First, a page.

President Trump incited thousands of white supremacist insurrectionists to violently storm the US Capitol Building, seeking to upend the electoral process so that Trump, a delusional autocrat, could remain in power despite his recent certified electoral defeat. They came with the intent to assassinate anti-Trump government officials, including Speaker of the House Nancy Pelosi, US Congressman James E. Clyburn, Vice-President Mike Pense, Congresswoman Maxine Waters, Congresswoman Alexandria Ocasio-Cortez, Congresswoman Rashida Tlaib, as well as other Democrats and Republicans who did not support their insurgency. Ultimately, they came to install Trump as a dictator and establish a white supremacist government.
The insurgents’ violent intentions were apparent in their military cell units — kill teams — dispersed and coordinated in the large crowd. They were a well-organized, military-trained militia, identified by their combat uniforms and military-styled “hand-to-shoulder” formations, consistently used by elite military units in preparation for seizing a building. Five people died as a result of their reckless actions. A dry run for this assault had occurred at the Michigan State Capitol, where investigative evidence has confirmed that a Trump-inspired, terrorist white nationalist coalition had planned to assassinate Governor Gretchen Whitmer, and later targeted Jocelyn Benson, Michigan’s Secretary of State. These criminals openly brandished their military-grade automatic weapons inside and outside the Michigan Capitol Building.
During the attack on the US Capitol, complicit US Capitol police were captured on video, proudly taking selfies with insurgents and wearing red pro-Trump hats. We watched as they eagerly removed barricades and stepped aside to allow the violent mob to enter the Capitol Building. They even directed the insurgents through the labyrinth of the Capitol corridors to find their targets. The FBI, the Secret Service, the Capitol police, and other law enforcement agencies warned that such violent acts were imminent, but stood down. The complicity of these government forces has been confirmed by reputable news agencies.
CPTA sees this attack by white supremacist groups and their government collaborators as an escalating threat to the safety of all citizens, not only elected officials. These insurgents live among us. They do not believe in racial equality. They do not respect the rights of people of color. They resent that people of color have the right to vote and may constitute the majority. They fear the demise of the world of white dominance that they have known and enjoyed. Most threatening to all of us, they believe they are justified in using violence to impede change, to ensure the continuation of their privilege and political agendas.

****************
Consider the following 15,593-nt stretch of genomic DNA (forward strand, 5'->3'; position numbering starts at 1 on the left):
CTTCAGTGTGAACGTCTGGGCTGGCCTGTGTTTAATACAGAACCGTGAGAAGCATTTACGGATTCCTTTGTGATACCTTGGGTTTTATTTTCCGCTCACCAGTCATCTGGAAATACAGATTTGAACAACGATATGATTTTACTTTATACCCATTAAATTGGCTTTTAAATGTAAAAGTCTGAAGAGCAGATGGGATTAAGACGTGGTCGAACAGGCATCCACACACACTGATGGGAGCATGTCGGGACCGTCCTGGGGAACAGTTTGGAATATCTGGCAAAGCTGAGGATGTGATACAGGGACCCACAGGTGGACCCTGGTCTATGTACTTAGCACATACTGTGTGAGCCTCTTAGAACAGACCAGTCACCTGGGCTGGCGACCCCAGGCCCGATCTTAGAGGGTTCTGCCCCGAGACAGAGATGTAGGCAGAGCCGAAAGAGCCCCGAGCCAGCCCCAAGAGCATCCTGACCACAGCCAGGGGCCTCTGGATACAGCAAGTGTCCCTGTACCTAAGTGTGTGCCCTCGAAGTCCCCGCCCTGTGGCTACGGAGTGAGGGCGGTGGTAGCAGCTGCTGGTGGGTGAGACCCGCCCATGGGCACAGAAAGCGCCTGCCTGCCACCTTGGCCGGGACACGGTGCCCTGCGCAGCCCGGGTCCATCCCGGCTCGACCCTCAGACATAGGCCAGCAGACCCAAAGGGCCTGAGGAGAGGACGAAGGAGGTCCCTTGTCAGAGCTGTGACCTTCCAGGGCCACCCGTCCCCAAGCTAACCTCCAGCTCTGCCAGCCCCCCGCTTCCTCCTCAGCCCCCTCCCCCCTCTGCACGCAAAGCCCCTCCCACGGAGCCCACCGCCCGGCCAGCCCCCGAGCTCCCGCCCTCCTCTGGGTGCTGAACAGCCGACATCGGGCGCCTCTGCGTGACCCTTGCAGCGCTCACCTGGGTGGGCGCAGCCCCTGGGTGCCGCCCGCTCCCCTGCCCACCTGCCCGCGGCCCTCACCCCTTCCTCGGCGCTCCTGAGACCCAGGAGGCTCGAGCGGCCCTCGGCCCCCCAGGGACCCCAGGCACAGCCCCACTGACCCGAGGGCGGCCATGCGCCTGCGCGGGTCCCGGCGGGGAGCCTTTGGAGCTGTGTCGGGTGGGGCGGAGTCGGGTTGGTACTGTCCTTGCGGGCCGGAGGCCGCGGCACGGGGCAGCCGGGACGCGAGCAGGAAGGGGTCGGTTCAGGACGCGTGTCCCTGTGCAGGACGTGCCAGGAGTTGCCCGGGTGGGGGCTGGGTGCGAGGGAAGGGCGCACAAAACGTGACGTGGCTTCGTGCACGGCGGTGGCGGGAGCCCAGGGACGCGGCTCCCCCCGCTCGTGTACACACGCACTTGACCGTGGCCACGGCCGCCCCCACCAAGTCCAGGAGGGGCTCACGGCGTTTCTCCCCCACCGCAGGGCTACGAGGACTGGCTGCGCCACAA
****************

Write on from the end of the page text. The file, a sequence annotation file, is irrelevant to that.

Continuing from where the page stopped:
Police and other law enforcement agents were a significant cohort of the insurrection, where assumptions of racial superiority, white privilege, entitlement, and white male authority were on full, barbaric display. Perhaps this ruthless face of white supremacy was new to some. It was not new to African Americans and other people of color in the United States. We see it routinely in the police officers who terrorize our communities with impunity.
We call upon all citizens to recognize the deadly intent of policing in our communities by forces similar to those who vandalized the US Capitol. The January 6 assault is a wake up call to those who continue to dream of and advocate for police reform. Though Detroiters have fought for decades to reform the Detroit Police Department, police in Detroit are still brutalizing citizens, and still murdering African Americans. Since 2008, Detroit has paid out nearly $27 million in tax dollars to settle police violence lawsuits, “much higher than what similarly sized cities have paid out…. But the disparity is even bigger than that [because there were] several large lawsuit settlements that city officials never disclosed” (Ross Jones, 7 Action News WXYZ). The Detroit police chief is still attempting to cover up or justify excessive violence, and the doors to all the agencies responsible for police oversight and redress of grievances are closed to the people.
From its inception, the function of policing in the United States has been to intimidate, contain, restrain, oppress, brutalize and murder Africans and other people of color. That function has not changed over the centuries. The underlying objective has been genocide against African Americans, so that from the beginning to this very day, unjust arrests, incarceration and killing of Black men have been police priorities. This historical fact explains why the law enforcement agents at the US Capitol did not brutalize, arrest or kill the insurgents. White police know that their duty does not include inflicting harm or injury on other whites. They serve the ruling class as domestic troops in a war against people of color. Their consistent use of excessive force, riot gear, toxic gas, tanks and other military-style weaponry against Black Lives Matter demonstrators illustrates this fact.
In CPTA we are bringing to light this essential truth about the role of police, so that we can be free of lies such as “the police are our friends, they keep us safe” that continue to confuse so many. As we understand more clearly the historical function of policing, we can intensify our efforts to end the police violence that devastates our communities, and keeps us in perpetual grief over the loss of our young men and women, our future. Having freed ourselves from this long-standing, debilitating deceit, we will carry out the work of devising new policies and agencies of community